This weekend I will be travelling to Tunisia for two weeks, all inclusive, summer sun. I am a little anxious about coping as a vegan, but after last year’s experience in Turkey, I am reasonably comfortable with the idea that there must at least be salad to eat. Nevertheless, I have packed some mini soya milk cartons, some small tins of vegetable pate, and some instant miso soup sachets, just in case. I have also sourced ecologically sound insect repellent, vegan B vitamins to keep the mosquitoes at bay, and some large hats. I have not been able to source sun screen that meets my ethical requirements, but I have ordered a parasol (hand held) to keep the sun off if necessary. I know even taking this trip can be viewed as unethical, but as someone said to me recently, being vegan is about doing the best we can.
One of the joys of being in Turkey last year was the local produce. Great fat tomatoes, deep red and thickly fleshed; vast quantities of melon, drippingly juicy and sweet; great piles of salad, hummus and olives – it was all delicious. It was just difficult to find variety and eating the same food day after day does pall a little. What was also difficult was the inability to check the ingredients or to ensure that I was being told the truth. If I asked if something had milk in, I would be told yes, then no, then yes, then no again. If I was told yes, and I shook my head and said I wouldn’t have it, they then said it didn’t have milk in. But sometimes I craved something other than salad and bread. I am hoping in Tunisia that I will not have the same problem. But this is not a holiday rant. I am anticipating a pleasant trip. I love to travel, especially to new places. I love to experience new cultures, and I love to share these experiences with my family. I am a little more experienced now in travelling as a vegan, but I am still concerned that there will be some challenges ahead.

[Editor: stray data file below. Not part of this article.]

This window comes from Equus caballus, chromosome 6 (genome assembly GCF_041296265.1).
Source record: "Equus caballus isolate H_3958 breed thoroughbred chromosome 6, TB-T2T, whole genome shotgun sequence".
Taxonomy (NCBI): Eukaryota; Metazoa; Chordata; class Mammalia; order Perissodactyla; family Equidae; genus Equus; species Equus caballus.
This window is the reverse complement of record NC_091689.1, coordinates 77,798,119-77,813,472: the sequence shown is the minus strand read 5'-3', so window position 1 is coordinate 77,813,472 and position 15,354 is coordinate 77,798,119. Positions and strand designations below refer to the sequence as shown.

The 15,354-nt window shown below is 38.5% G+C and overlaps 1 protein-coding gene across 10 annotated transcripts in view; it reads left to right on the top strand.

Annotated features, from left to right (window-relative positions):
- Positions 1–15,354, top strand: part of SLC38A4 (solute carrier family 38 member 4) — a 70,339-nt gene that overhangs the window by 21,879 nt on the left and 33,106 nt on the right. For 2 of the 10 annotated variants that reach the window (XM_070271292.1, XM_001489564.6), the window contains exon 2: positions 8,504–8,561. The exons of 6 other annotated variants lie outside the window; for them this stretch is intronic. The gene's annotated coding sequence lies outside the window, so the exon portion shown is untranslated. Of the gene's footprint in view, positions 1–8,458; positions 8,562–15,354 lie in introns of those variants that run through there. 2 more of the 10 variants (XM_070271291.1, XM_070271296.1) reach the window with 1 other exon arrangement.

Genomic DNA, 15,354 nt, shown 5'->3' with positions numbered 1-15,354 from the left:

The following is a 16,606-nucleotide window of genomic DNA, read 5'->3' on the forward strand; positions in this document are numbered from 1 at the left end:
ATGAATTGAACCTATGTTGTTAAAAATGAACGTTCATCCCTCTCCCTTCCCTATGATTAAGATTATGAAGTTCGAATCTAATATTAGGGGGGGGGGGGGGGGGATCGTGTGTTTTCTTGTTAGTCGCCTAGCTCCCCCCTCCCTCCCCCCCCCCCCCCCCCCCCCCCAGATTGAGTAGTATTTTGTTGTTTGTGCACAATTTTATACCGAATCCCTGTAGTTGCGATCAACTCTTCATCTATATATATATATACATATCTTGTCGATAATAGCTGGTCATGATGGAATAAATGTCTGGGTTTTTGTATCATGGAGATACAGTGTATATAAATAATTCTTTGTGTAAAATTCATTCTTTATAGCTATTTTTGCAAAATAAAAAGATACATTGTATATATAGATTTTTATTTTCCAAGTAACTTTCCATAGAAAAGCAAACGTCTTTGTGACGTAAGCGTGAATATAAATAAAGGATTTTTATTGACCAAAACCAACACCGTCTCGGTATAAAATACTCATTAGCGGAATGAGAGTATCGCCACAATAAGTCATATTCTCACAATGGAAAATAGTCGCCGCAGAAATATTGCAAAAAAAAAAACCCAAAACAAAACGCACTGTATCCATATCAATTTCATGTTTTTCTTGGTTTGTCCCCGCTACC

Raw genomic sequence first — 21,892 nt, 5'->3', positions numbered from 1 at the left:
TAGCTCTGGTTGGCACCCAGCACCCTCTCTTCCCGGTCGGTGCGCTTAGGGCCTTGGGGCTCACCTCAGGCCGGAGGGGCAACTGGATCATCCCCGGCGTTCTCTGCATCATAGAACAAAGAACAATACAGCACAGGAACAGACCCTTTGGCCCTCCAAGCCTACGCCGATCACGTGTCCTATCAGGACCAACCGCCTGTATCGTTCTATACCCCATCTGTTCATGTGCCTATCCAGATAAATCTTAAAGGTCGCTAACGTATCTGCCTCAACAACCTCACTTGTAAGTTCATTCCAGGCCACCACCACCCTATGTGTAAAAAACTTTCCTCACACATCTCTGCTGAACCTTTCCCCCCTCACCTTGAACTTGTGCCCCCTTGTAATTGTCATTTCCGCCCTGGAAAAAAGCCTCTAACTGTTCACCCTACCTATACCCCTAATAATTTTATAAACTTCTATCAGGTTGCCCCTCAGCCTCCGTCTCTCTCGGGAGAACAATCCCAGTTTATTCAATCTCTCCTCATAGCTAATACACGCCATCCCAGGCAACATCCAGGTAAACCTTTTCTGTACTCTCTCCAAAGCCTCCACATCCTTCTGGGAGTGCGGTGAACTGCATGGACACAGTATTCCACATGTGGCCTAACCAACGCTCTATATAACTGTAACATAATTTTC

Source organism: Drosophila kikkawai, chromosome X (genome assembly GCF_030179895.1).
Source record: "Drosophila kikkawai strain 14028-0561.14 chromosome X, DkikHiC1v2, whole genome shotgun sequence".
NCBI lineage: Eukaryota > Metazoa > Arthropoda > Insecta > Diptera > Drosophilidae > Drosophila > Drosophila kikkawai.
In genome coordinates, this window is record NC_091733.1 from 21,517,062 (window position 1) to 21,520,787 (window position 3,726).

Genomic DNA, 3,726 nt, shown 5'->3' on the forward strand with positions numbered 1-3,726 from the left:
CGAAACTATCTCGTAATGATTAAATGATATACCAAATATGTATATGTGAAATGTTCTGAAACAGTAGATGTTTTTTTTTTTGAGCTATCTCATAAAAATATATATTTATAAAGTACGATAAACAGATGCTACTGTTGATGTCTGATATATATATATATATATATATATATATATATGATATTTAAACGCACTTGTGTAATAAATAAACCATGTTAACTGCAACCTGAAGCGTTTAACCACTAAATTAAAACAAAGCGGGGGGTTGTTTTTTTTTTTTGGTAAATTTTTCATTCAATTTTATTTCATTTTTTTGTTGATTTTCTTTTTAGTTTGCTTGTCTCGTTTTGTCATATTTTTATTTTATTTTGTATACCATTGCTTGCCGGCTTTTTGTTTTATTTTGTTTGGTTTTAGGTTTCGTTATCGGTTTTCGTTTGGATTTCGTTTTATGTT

When I was in Amsterdam recently, the vegan issue was solved by going to eat in Asian restaurants, or by the fact that so many Argentinian restaurants and falafel bars are available. Most places would provide me with something edible, but it was mostly pasta and chips and salad. I am starting to wonder whether my lifestyle choice is something that precludes mainstream travel. Certainly it would be easier to be self-catering, but my wife is of the opinion that a holiday means not cooking or cleaning, and I am looking forward to the break. Having said that, last year I couldn’t wait to get back into the kitchen and make something. I do wonder if being a vegan would have been much harder had I not had this love of cooking. I know a lot about food, I understand flavouring, cooking processes, seasoning, working with raw vegetables, preserving, combining, and ensuring a good balance of nutrients. How much harder must it be for those who do not understand food in this way? It must be like those who do not understand the vegan diet.
As I pack my case, nestling the powdered soya milk between my sandals and swimsuits, I can only conclude that I must really be committed to veganism on a deep level. Not only does it cost me more, it challenges me at almost every turn. But I always did enjoy a challenge.